Sweeney Todd: The Demon Barber of Fleet Street
Ridiculous hair is the only thing that gentle weirdo Edward Scissorhands and misanthropic barber/serial killer Sweeney Todd have in common. Todd patiently waits to wreak vengeance against the corrupt judge who framed him and raped his wife. When he isn't singing about being dead inside, Todd stares out of a window, all cheekbones and rage. As all that staring suggests, Todd is an underwritten character. But Depp does as much as anyone could probably do with the role, and sings (rather well) to boot. For his efforts, he earned his third—and only Burton-assisted—Oscar nomination.
This stunning stop-motion animated film casts Johnny Depp as the voice of Victor Van Dort, a timid, gawky Victorian who stumbles into marriage with a beautiful murdered girl. Victor isn't an especially interesting character, so Depp has nothing more to do than stammer and stutter in his lullaby voice. But Burton made full use of his collaboration with Depp by modeling Victor after him: the puppet shares Depp's floppy hair, hand movements and expressive eyebrows.
Alice in Wonderland
Burton's revisionist Alice imagines Lewis Carroll's meandering tale as a dragon-slaying quest and leads Depp down the director's rabbit hole. The Mad Hatter is another one of Burton's noble kooks, an insane, impotent would-be revolutionary fighting against Wonderland's Marie Antoinette. Depp's silent-movie acting and glow-in-the-dark Chucky eyes succeed in supplanting all other Mad Hatters, but the role feels fundamentally miscast—Joel Grey would have been much more convincing as an eye-batting, hat-loving eccentric than the ultra-hunky Depp. For a director so fastidious about his visuals, Burton can be disappointingly dull in his casting, to the detriment of his films.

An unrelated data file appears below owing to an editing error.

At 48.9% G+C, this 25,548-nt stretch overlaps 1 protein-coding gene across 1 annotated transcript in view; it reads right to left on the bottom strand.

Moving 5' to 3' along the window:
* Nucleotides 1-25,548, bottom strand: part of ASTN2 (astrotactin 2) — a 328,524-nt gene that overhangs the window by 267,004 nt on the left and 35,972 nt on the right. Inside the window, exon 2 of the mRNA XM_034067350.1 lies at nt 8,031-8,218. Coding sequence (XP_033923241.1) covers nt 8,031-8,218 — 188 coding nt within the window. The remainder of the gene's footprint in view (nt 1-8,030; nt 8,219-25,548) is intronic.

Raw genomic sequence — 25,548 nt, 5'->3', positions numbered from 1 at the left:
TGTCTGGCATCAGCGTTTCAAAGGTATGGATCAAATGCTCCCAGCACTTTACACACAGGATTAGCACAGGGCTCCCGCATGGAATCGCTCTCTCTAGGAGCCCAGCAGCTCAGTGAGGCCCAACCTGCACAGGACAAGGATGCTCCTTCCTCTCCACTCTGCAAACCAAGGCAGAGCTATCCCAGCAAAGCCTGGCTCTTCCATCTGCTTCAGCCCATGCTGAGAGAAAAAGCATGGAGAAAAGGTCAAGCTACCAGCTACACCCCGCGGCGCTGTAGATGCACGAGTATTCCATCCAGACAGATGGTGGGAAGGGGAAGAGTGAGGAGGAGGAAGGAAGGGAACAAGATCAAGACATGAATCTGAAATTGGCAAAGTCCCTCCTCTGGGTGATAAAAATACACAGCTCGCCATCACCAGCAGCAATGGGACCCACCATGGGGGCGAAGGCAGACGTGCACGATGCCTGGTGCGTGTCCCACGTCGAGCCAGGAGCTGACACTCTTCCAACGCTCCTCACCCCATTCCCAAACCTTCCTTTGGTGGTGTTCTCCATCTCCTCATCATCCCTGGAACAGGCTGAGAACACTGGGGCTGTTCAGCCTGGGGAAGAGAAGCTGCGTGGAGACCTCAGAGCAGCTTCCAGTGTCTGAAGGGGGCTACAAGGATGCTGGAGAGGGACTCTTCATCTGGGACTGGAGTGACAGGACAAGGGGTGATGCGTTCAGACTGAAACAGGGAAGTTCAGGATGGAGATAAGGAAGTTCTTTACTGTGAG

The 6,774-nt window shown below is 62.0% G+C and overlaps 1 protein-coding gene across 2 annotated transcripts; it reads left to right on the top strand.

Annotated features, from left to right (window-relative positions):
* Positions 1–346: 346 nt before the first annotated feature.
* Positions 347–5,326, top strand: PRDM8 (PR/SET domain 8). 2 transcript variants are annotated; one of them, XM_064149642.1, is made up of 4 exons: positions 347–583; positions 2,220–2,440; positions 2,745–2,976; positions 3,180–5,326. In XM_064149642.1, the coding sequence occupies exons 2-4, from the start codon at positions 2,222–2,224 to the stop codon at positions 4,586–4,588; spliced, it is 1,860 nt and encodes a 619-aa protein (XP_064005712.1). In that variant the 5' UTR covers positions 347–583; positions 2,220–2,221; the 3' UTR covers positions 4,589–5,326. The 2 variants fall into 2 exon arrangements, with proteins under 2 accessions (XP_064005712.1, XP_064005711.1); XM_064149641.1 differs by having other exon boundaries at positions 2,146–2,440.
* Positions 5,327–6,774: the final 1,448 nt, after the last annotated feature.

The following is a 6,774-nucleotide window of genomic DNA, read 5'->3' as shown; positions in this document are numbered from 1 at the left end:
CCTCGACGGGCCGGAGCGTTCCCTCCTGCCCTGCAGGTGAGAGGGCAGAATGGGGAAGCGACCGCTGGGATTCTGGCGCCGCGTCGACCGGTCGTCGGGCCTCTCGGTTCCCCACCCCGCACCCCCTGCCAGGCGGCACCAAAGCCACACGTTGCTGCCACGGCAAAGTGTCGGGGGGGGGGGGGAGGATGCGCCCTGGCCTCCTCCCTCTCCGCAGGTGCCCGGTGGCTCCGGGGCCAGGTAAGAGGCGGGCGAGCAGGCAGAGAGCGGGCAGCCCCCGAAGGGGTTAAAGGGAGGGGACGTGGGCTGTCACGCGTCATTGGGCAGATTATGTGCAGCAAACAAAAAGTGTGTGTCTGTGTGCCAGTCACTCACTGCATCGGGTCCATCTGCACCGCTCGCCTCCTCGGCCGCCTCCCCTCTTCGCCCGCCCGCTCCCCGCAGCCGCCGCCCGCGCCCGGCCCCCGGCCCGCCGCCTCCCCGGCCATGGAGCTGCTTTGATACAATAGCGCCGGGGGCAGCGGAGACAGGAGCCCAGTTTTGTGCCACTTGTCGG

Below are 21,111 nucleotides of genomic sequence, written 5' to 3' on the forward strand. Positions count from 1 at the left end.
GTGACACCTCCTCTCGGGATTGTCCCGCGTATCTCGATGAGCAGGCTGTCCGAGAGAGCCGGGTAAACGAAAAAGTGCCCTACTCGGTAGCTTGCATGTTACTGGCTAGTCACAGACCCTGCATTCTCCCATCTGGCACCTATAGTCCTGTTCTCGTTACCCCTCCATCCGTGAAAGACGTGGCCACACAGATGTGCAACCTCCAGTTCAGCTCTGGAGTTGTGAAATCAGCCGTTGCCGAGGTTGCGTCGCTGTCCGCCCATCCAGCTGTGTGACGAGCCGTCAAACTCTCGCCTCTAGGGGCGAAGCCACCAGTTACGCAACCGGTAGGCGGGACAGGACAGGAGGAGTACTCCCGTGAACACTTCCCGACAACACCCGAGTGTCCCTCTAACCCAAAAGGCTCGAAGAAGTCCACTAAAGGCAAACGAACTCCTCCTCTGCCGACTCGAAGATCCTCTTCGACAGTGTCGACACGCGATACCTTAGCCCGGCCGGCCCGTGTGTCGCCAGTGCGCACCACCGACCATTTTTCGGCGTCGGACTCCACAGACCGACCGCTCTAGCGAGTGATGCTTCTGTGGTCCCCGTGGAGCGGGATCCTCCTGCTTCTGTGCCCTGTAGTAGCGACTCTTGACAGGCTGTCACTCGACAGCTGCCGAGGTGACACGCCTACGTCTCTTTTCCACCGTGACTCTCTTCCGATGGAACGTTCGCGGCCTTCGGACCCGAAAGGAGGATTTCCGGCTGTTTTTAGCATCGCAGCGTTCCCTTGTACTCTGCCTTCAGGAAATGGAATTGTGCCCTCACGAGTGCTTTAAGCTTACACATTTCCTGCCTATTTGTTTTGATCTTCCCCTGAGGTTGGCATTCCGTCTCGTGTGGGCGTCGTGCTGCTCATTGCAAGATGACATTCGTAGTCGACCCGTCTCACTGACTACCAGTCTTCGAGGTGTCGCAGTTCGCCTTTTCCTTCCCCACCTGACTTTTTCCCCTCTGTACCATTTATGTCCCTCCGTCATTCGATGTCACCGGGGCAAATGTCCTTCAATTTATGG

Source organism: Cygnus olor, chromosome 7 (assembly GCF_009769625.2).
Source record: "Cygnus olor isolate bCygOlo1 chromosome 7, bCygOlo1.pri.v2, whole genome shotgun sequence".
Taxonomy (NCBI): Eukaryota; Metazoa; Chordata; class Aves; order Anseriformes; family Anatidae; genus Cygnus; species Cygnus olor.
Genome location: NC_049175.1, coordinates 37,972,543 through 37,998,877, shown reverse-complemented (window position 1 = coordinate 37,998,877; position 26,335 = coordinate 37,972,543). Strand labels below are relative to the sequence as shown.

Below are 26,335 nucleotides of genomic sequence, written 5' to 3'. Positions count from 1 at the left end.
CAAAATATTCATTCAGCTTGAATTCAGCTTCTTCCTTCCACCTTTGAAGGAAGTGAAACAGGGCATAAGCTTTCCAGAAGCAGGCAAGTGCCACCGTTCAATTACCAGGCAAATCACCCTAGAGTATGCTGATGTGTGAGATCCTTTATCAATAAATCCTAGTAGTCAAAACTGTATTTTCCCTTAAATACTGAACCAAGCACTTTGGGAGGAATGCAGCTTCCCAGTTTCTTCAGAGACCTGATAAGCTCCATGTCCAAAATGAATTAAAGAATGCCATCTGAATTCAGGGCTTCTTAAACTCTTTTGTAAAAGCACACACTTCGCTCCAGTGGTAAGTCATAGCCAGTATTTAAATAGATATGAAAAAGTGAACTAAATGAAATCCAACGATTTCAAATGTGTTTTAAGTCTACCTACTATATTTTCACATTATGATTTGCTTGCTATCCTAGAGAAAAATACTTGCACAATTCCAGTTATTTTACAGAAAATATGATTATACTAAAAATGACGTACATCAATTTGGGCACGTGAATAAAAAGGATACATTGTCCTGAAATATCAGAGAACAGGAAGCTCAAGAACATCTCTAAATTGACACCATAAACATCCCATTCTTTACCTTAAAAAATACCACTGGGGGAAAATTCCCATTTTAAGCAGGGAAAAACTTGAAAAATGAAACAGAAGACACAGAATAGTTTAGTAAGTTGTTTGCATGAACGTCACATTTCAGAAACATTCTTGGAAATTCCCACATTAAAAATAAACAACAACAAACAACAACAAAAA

Even for a remake of a soap opera, Dark Shadows is overstuffed with plots that go nowhere. All the characters are broadly sketched or ill defined—none more than Depp's Barnabus Collins, an 18th-century vampire and goofy paterfamilias who comes to live with his descendants during the Groovy Seventies. Juggling at least ten storylines, Depp is committed to every scene, but never has the chance to actually create a cohesive character. Worst of all, Burton has the 48-year-old actor chasing after 24-year-old Bella Heathcote, yet another doll-eyed ingénue half his age.
Charlie and the Chocolate Factory
It's not hard to put Charlie last. It's harder to tell whether to blame the actor or director for this disaster? The film is marred by Depp's Willy Wonka, a creepy collection of artificial mannerisms channeled from a bad Michael Jackson jokebook. Earlier this week, Depp said his inspiration for Willy Wonka was imagining "what George Bush would be like incredibly stoned," a curiousity that suggests Depp was incredibly stoned at the time. To add insult to injury, Burton gives Wonka a tedious, simpering back story that somehow dehumanizes him all the more. Let's hope the pair does better on the rumored Beetlejuice sequel.